MSU Survey Asks for Your Stories of Creativity in the Time of COVID-19

“Creativity in the Time of COVID-19,” an MSU project funded by The Andrew W. Mellon Foundation, asks the public to share their stories about the role creativity has played in their lives during the pandemic as well as any creative works they’ve made that have helped them get through this past year. 

two images, one of a guitar and the other of the guitar burning
Colin Jankowski, a Journalism major who was a student in Dr. Natalie Phillips’ “Literature and Society” class during the Spring 2020 semester, rebuilt this guitar after setting it on fire, which was one way of dealing with emotions during the pandemic.

The project is inspired by the idea that the stories from COVID-19 can be transformational and inspire new paths to social justice. By exploring creative habits during the pandemic, the project hopes to paint a richer picture of the everyday art created during COVID-19. 

After participants finish the survey, which is anonymous and takes about 15-30 minutes to complete, they can share examples of creative work they’ve done that have been particularly powerful in their lives by uploading this work. 

The project will culminate in a public exhibition featuring 200 of the COVID-inspired creative works.  

painting of a bird
Painting by Jordan Fitzpatrick, a Psychology major who recently graduated and who was a student in Dr. Natalie Phillips’ “Literature and Society” (ENG 140) class during the Spring 2020 semester.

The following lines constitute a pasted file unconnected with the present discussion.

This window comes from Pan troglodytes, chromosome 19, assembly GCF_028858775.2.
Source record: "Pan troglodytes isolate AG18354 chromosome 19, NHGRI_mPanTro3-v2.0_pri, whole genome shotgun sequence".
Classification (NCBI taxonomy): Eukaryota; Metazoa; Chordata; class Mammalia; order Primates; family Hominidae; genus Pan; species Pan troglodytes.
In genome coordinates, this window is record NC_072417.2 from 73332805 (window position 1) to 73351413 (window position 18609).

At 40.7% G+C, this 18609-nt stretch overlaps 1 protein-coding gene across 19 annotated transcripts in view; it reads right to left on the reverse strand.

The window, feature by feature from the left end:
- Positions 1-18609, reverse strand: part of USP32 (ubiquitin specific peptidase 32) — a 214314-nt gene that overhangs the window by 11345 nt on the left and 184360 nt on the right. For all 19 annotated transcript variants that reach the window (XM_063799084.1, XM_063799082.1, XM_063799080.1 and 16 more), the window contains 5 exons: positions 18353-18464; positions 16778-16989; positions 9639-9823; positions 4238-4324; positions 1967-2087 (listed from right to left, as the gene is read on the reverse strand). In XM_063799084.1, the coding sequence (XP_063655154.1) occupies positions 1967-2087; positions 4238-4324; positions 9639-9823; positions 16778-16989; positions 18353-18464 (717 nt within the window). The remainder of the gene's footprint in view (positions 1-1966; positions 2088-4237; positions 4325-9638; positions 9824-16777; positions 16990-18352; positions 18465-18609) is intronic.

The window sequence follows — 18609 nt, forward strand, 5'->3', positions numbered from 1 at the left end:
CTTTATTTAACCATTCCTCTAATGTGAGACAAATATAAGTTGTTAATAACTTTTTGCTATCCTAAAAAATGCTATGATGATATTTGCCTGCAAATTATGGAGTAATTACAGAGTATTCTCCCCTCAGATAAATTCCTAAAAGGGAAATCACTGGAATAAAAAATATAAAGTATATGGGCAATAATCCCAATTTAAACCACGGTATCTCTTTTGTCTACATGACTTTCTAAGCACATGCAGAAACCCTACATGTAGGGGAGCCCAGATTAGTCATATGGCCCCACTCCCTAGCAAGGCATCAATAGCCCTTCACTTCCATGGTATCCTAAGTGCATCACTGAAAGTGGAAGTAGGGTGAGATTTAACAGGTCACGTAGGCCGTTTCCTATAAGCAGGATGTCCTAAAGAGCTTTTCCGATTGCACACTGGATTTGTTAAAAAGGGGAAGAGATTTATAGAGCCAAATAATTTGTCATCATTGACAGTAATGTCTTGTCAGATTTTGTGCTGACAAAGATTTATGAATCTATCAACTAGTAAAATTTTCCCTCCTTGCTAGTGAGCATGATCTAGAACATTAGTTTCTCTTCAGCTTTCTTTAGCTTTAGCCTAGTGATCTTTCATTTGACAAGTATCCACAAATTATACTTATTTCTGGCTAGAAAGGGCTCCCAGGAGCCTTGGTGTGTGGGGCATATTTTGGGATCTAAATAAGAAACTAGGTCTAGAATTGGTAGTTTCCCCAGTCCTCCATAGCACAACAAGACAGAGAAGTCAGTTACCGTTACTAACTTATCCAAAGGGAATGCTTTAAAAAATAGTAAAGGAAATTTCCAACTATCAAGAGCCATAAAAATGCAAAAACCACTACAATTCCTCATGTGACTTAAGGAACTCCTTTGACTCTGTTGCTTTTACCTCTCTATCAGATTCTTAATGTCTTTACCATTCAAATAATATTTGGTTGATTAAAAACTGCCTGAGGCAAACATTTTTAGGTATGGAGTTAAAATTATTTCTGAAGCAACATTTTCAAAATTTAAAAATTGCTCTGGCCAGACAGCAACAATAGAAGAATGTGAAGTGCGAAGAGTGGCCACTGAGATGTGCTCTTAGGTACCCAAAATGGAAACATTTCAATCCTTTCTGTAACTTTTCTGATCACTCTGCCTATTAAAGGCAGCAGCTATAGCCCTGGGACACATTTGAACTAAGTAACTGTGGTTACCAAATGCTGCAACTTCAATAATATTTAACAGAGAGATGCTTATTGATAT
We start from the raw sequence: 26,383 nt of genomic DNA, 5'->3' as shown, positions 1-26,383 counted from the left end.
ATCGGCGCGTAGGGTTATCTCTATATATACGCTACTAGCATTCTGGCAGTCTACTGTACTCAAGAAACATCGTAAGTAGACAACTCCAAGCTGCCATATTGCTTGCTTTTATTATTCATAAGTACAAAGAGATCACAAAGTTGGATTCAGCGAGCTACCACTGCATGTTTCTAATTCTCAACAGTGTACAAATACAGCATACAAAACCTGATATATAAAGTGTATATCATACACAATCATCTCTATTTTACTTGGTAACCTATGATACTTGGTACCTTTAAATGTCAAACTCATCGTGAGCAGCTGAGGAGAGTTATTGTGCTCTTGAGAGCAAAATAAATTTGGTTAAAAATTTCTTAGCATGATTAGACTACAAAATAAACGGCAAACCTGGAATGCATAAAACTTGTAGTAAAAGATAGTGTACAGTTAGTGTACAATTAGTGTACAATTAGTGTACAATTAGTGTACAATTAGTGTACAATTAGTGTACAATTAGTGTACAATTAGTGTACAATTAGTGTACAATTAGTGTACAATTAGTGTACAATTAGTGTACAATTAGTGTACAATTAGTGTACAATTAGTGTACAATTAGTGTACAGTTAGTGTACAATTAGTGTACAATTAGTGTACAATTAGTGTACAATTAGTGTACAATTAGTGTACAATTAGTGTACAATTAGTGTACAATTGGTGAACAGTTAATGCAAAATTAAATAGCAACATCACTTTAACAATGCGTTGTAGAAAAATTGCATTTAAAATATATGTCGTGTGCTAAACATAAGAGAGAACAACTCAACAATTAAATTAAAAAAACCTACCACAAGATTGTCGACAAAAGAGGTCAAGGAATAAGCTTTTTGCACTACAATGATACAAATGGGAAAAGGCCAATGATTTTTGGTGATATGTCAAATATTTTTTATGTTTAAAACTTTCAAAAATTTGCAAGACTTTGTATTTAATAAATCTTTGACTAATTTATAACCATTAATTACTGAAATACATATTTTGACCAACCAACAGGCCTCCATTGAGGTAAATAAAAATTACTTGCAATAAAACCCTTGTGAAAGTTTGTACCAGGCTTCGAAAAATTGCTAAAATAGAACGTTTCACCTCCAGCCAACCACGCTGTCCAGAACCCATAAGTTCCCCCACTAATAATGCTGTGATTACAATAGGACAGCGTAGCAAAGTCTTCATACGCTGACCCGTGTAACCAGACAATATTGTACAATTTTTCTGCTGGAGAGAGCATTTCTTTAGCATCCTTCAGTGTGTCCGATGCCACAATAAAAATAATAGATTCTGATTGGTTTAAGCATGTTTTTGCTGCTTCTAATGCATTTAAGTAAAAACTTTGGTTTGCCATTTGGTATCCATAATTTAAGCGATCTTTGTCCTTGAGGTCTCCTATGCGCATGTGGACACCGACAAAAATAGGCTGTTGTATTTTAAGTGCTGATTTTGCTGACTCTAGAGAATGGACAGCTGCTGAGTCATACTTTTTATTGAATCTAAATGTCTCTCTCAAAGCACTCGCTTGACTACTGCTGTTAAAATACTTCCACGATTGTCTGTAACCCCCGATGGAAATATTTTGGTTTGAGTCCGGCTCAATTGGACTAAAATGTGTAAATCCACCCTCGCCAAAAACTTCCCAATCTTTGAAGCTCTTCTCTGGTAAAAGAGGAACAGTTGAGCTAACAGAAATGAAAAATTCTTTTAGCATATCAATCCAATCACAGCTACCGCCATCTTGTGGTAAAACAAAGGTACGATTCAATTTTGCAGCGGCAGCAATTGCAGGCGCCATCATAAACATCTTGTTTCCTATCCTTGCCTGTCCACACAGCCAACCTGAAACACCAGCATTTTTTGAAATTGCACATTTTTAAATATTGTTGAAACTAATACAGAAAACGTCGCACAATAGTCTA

The goal is to reach people everywhere and to make the survey and exhibition as inclusive as possible. Because of this, the “Creativity in the Time of COVID-19” survey also is available in the following languages: American Sign Language, Braille, French, German, Hindi, Japanese, Kannada, Korean, Malayalam, Tamil, Telugu, and Thai, with other languages soon to follow.  

By collaborating with DisArt, an organization known for its commitment to innovative arts accessibility and production, ongoing amendments will be implemented to account for everyone who would like to participate in this exciting project.

a written sign
Kat Murray, an Education major who was a student in Dr. Natalie Phillips’ “Literature and Society” class during the Spring 2020 semester and who is a cancer survivor, found her voice during the COVID-19 pandemic by creating protest signs for a local Black Lives Matter march.

To participate in this survey, you can visit the website at or any of these social media handles: Instagram @cognitivedhlc, Twitter @CognitiveDH, and Facebook @MSUDHLC.   

For more information about this project, please contact the project team at